Originally posted on Better Software Development

At Spring.IO in Barcelona I met my pal Oleg from ZeroTurnaround and we looked at how the newXRebel 2 integrates with Neo4j, especially with the remote access using the transactional Cypher http-endpoint.

As you probably know, Neo4j currently offers a remoting API based on HTTP requests (a new binary protocol is in development).

Our JDBC driver utilizes that http-based protocol to connect to the database and execute parameterized statements while adhering to the JDBC APIs.

XRebel is a lightweight Java Application Profiler which is loaded as java-agent and instruments your application. It traces runtime for web requests and records your backend-application CPU usage, database- (JDBC) and http-requests to other services. For web-applications it integrates automatically with the http-processing and injects profiling information into the response.

Movies Webapp

For this quick demo, we use the example Movies application which is available for many programming languages from our developer resources. The application is just a plain Java webapp that serves three JSON endpoints to a simple Javascript frontend page. The backend connects to Neo4j via JDBC to retrieve the requested information via our Cypherquery language.

To prepare for running our app, just download, unzip and start Neo4j, open it onhttp://localhost:7474/ and run the :play movies statement in the Neo4j browser. Then we can get and build the application and run it. To test that it works, open the app in your browser at http://localhost:8080

git clone http://github.com/neo4j-contrib/developer-resources
cd developer-resources/language-guides/java/jdbc

mvn compile exec:java -DmainClass="org.neo4j.example.movies.Movies"


Setup with XRebel

To use XRebel we just download it, get an eval license and attach the jar as a java-agent to our application. MAVEN_OPTS=”-javaagent:$HOME/Downloads/xrebel/xrebel.jar” mvn compile exec:java -DmainClass=”org.neo4j.example.movies.Movies”

If we check our example application page again, we see a small green XRebel icon in the left corner. It provides access to the XRebel UI which has tabs for application performance, database queries, exceptions and more.

For our initial query for the “Matrix” movie, it shows both the request time for the web-application, as well as the database calls to Neo4j. Interestingly both the JDBC level as well as the underlying http calls to Neo4j are displayed.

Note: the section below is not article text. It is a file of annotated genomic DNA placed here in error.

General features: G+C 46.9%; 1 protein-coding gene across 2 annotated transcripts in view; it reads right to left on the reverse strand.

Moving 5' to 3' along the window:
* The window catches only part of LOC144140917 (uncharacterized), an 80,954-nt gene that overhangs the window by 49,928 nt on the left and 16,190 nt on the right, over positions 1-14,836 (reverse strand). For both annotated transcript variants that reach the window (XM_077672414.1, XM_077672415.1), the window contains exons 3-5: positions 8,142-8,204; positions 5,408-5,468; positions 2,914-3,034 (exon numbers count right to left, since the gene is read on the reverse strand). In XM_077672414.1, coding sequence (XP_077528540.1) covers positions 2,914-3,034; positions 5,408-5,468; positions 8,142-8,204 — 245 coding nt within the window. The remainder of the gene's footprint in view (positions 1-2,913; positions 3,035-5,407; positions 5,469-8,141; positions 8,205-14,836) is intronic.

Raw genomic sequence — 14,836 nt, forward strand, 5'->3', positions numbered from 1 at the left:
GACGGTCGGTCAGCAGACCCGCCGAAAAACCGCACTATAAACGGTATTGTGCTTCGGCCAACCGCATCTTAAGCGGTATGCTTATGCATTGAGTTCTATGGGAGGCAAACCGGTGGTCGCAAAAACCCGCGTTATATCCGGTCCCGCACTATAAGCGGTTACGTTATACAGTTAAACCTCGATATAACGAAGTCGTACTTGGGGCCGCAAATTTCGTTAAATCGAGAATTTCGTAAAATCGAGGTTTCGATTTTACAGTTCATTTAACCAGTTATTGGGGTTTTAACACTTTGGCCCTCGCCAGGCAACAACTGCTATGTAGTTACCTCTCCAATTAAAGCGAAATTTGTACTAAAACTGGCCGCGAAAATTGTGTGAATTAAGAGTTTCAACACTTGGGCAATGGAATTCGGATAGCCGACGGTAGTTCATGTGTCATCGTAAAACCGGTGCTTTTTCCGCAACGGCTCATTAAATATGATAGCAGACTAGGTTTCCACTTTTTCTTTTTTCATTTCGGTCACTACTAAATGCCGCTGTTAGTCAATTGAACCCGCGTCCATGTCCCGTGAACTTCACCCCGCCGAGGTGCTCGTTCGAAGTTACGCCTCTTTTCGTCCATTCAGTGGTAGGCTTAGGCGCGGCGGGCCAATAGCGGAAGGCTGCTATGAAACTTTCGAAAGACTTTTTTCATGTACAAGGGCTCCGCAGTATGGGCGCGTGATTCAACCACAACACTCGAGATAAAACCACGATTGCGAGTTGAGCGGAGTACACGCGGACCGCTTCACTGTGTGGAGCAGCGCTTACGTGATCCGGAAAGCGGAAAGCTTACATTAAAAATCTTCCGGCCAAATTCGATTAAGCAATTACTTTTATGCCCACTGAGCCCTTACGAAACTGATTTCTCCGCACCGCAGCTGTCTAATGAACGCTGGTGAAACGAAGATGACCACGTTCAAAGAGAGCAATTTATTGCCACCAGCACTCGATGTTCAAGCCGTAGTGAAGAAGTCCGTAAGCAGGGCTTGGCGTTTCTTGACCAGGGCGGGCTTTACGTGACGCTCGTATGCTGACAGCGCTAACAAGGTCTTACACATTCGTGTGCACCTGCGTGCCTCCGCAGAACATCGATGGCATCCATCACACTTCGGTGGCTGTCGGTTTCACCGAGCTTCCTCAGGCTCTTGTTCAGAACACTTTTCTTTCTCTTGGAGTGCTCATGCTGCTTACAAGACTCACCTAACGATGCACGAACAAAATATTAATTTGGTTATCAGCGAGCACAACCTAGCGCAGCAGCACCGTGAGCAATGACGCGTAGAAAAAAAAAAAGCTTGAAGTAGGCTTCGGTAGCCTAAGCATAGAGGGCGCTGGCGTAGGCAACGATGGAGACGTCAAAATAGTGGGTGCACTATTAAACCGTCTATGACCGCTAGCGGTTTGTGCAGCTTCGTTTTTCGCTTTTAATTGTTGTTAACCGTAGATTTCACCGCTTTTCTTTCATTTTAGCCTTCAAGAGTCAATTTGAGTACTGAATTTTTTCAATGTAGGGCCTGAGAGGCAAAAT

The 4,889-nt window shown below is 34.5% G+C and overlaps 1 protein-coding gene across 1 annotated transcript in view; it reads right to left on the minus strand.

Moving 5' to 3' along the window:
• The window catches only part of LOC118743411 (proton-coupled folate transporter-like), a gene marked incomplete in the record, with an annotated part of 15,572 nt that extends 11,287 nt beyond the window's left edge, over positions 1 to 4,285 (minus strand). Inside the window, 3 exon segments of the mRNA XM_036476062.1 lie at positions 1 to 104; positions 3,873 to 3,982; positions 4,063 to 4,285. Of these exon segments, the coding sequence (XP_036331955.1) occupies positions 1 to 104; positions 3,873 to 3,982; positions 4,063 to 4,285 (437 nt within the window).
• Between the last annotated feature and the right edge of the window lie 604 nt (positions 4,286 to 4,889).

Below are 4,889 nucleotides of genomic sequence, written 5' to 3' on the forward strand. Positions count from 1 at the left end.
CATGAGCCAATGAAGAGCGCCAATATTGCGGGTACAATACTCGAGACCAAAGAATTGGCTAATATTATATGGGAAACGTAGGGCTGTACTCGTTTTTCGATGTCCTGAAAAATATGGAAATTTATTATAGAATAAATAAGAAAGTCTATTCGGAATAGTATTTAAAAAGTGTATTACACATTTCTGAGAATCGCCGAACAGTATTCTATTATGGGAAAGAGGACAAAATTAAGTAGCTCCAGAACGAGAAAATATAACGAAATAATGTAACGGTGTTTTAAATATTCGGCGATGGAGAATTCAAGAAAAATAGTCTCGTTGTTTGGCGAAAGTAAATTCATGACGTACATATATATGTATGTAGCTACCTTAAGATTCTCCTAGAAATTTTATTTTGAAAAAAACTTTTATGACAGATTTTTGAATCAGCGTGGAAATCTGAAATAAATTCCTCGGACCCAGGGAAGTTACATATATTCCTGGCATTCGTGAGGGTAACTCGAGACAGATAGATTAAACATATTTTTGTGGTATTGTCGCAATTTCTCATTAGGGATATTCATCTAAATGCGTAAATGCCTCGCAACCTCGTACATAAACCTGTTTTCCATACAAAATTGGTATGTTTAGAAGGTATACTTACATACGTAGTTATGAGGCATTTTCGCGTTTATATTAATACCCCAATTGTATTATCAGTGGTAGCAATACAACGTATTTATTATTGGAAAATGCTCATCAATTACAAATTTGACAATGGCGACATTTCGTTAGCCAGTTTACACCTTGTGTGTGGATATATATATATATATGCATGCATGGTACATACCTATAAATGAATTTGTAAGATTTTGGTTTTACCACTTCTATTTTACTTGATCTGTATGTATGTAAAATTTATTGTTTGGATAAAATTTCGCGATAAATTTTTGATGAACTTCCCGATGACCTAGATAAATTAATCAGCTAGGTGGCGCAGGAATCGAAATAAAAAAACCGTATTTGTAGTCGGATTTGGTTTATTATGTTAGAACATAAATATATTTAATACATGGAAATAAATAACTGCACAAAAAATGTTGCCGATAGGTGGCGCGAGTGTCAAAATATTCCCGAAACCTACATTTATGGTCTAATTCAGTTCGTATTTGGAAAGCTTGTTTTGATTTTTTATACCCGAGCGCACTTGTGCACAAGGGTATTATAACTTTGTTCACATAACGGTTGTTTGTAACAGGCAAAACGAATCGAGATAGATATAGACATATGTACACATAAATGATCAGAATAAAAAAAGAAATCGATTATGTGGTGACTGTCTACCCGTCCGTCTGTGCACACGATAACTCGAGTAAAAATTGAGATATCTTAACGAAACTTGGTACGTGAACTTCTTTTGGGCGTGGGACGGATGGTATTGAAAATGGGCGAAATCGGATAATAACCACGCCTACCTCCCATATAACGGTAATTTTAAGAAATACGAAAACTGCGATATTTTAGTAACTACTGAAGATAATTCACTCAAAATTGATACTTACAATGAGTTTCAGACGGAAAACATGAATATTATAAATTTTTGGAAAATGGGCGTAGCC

If we uglify our app, that our queries are executed incorrectly, simulating a n+1 select, then that shows clearly up in XRebel as massive database interaction.
Runtime Exceptions due to a programming error are also made immediately accessible from the XRebel UI.

For non-visual REST-services you can access the same profiling information via a special endpoint that is added to your application, in our case: http://localhost:8080/xrebel

As you can see, XRebel can give you quick insights in the performance profile of your Neo4j backed application and highlights which queries / pages / secondary requests need further optimization.
Ping Oleg or me if you have more questions.

GraphConnect Europe

If you’re in London this week and want to have a relaxing election day, make sure to grab a seat for GraphConnect on May 7, the Neo4j conference. Ping me via email (michael at neo4j.org) for a steep discount a an avid reader of this blog.

 

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About the Author

Michael Hunger, Developer Relations

Michael Hunger Image

Michael Hunger has been passionate about software development for a very long time. For the last few years he has been working on the open source Neo4j graph database filling many roles.

As caretaker of the Neo4j community and ecosystem he especially loves to work with graph-related projects, users and contributors. As a developer, Michael enjoys many aspects of programming languages, learning new things every day, participating in exciting and ambitious open source projects and contributing and writing software related books and articles.


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